Counsellors frequently work with people who are under stress or who are distressed. But counselling them can itself be a highly stressful activity and counsellors are by no means immune to pressure. This book examines the sources of stress for counsellors, and the practical strategies that they can use to overcome it Stress may emerge in the work that counsellors do with specific client groups, in the contexts in which counselling takes place, and in the educational process both for counsellor educators and for counsellors in training. In this book practising counsellors with first-hand experience of dealing with stress examine the nature of the stresses that counsellors face in these different areas, detail the typical responses (both healthy and unhealthy) that counsellors make, and suggest methods for improved coping. An opening chapter sets these personal experiences in context by reviewing the research literature on counsellor stress.
`Counselling those who are distressed can itself be a highly stressful activity... Practical, supportive and encouraging, this book's most important function is perhaps to enable counsellors to recognize that they are not alone in experiencing such problems and pressures, and to reassure them that methods of coping with stress can be found and successfully employed. An invaluable resource for both trainee counsellors and more experienced practitioners of all approaches' - Counselling, The Journal of the British Association for Counselling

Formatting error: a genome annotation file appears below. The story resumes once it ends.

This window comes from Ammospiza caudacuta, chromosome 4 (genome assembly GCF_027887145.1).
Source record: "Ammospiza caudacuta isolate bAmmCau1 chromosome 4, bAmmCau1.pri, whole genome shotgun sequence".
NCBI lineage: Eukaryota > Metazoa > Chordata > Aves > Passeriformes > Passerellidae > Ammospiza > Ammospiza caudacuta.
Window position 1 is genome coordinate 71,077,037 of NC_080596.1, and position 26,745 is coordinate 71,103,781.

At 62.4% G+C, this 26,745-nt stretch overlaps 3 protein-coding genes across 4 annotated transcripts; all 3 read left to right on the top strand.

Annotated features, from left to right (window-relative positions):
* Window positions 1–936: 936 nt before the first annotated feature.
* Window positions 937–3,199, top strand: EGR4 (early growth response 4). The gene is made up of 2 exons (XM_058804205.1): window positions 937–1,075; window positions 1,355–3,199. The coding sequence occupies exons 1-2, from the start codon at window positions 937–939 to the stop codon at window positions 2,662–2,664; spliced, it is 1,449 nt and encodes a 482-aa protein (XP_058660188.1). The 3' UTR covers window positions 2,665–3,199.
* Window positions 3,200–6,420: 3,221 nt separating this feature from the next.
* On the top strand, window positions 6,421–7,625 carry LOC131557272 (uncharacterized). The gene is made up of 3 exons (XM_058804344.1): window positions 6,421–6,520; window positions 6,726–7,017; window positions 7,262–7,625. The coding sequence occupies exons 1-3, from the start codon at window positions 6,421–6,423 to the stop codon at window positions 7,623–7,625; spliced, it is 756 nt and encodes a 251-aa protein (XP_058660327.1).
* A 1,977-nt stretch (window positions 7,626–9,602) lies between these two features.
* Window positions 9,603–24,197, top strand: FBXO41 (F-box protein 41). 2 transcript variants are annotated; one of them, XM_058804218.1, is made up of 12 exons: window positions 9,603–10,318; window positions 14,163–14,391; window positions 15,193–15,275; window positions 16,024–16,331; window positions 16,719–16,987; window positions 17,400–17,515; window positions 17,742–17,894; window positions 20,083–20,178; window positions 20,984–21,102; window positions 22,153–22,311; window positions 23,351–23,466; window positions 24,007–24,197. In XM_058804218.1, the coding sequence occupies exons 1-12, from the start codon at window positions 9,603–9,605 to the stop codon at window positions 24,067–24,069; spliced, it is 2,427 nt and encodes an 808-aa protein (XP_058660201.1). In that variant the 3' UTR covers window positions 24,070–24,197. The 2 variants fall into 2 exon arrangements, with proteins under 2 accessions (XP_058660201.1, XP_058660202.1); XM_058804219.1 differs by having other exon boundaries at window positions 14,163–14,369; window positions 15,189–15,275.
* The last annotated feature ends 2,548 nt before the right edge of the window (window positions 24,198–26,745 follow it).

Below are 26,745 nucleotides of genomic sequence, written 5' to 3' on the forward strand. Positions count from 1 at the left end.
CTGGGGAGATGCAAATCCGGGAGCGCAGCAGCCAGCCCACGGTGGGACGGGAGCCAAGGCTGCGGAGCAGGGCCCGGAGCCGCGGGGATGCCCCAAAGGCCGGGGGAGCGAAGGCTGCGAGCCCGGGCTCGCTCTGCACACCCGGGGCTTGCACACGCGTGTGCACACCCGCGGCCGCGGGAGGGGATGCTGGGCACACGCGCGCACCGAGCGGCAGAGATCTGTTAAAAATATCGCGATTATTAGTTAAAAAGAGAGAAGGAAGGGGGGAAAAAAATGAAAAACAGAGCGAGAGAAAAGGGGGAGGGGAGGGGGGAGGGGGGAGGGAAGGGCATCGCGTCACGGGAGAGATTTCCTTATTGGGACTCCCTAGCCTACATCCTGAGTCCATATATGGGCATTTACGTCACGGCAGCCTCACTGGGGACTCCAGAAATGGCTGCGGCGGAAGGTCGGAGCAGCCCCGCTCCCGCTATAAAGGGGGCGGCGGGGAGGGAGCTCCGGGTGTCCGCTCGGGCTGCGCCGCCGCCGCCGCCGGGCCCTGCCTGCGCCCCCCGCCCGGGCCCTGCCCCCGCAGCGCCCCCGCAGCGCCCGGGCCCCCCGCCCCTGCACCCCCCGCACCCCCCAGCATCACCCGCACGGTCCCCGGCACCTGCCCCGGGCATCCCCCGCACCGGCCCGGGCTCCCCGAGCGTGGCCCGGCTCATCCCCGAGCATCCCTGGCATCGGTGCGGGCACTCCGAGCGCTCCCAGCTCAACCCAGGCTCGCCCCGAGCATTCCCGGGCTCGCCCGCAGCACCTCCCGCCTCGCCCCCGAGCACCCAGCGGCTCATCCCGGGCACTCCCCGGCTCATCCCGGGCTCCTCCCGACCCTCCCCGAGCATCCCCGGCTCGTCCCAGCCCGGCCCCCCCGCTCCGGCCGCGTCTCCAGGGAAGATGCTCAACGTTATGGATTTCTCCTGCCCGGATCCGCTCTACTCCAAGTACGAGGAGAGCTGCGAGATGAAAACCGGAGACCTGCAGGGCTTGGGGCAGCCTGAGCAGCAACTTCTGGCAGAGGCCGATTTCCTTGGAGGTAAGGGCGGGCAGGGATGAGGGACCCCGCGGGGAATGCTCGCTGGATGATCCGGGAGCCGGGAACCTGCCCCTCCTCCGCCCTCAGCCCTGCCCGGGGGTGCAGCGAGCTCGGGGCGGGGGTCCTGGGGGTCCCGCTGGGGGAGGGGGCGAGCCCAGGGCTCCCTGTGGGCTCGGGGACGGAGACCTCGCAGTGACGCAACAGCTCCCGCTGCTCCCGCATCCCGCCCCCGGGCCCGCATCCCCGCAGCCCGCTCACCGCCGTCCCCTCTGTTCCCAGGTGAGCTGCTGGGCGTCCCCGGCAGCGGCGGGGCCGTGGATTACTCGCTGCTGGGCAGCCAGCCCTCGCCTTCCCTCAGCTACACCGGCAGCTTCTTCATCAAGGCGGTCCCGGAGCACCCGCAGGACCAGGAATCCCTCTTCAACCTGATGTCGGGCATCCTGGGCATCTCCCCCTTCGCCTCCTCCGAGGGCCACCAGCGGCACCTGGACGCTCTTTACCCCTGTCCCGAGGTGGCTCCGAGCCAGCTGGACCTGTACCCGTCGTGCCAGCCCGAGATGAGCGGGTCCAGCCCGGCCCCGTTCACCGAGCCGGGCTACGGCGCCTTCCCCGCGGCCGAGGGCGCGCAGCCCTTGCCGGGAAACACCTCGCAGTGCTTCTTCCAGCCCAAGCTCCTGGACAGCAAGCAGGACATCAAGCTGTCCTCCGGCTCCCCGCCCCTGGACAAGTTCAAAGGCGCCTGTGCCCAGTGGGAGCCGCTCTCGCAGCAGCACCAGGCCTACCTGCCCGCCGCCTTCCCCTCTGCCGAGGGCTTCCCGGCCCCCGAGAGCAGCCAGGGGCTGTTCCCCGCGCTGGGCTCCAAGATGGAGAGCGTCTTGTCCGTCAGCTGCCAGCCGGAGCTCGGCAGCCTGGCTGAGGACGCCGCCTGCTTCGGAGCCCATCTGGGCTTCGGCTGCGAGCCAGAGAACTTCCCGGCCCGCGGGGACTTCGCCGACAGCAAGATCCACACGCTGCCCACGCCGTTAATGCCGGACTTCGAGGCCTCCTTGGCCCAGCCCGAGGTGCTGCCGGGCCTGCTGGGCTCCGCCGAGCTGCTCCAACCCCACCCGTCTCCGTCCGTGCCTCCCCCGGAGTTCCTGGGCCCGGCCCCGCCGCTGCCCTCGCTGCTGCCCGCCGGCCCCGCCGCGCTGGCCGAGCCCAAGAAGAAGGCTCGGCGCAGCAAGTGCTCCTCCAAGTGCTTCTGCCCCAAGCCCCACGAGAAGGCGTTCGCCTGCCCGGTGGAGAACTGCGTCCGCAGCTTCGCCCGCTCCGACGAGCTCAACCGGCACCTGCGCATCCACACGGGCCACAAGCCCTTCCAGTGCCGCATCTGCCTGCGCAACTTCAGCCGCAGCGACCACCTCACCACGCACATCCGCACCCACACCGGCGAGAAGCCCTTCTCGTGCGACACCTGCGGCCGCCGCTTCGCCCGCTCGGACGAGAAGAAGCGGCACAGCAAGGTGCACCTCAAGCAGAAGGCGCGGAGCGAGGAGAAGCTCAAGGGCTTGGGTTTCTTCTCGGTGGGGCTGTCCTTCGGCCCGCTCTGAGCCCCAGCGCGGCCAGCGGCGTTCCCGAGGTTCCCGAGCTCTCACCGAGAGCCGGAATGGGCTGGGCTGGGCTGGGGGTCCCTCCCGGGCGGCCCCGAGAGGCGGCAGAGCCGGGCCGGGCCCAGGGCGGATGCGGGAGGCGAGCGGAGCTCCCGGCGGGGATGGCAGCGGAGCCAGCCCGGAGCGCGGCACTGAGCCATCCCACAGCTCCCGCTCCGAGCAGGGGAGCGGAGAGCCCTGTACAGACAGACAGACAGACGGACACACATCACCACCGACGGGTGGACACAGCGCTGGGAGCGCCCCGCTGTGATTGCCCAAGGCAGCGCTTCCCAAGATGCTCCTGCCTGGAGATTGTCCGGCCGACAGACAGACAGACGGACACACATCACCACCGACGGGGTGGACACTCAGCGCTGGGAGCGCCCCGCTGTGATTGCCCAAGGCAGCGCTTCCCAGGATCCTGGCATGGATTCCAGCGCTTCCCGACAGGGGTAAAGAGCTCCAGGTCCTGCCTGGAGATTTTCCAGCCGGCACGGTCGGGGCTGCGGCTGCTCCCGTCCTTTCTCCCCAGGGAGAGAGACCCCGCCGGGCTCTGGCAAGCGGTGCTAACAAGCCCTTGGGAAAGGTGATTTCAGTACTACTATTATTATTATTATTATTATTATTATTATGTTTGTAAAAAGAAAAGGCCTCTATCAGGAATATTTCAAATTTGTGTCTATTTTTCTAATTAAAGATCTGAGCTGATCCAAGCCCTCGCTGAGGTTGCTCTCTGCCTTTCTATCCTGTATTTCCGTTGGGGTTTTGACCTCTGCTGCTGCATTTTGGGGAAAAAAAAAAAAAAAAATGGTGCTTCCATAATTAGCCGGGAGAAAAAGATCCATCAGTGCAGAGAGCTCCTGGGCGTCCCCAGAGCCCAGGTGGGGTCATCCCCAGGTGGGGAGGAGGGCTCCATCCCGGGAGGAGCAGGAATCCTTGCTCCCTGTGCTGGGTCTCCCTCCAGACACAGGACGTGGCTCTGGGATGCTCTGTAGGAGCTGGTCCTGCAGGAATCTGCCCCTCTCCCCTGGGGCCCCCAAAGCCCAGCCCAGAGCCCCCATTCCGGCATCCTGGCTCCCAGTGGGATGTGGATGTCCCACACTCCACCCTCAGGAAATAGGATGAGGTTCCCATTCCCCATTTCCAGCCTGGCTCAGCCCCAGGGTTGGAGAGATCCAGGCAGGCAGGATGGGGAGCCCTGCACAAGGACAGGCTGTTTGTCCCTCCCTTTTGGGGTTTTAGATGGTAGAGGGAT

`The great strength of the book lies in (1) the analyses and (2) its emphasis on empirical evidence. It should contribute to preventing and reducing stress in counsellors and therefore to more effective counselling... this is a clear-sighted, original, constructive book written with lots of life, and I hope it is widely read and influential' - Psychology Teaching Review
`This book invoked recognition and sighs of relief as I realised that others too tussle with difficulties closely related to my own... One of the strengths of this book is that each practitioner includes suggestions for improved coping, and just as we can learn from our shared difficulties, so we can also benefit from their experience of what works' - Self & Society
`In everyday conversation and in the media "stress" has become a catch-all word which obscures a variety of contexts and individual responses. This book attempts to unpick some of the meanings that "stress" may have for counselling professionals... A better title for the book might be "The Challenges of Counselling in Action" as that is what many of the contributors describe with clarity and insight... What the book underlines is the fundamental importance of keeping clear boundaries, of regular supervision, of time for reflection and recreation, and of support networks. The counsellor who hopes her client will learn to take care of himself needs to show the way by first knowing how to take care of herself' - Journal of Interprofessional Care
`This book provides a balanced view of the real life issues that therapists must master to succeed, both professionally and personally' - Academic Library Book Review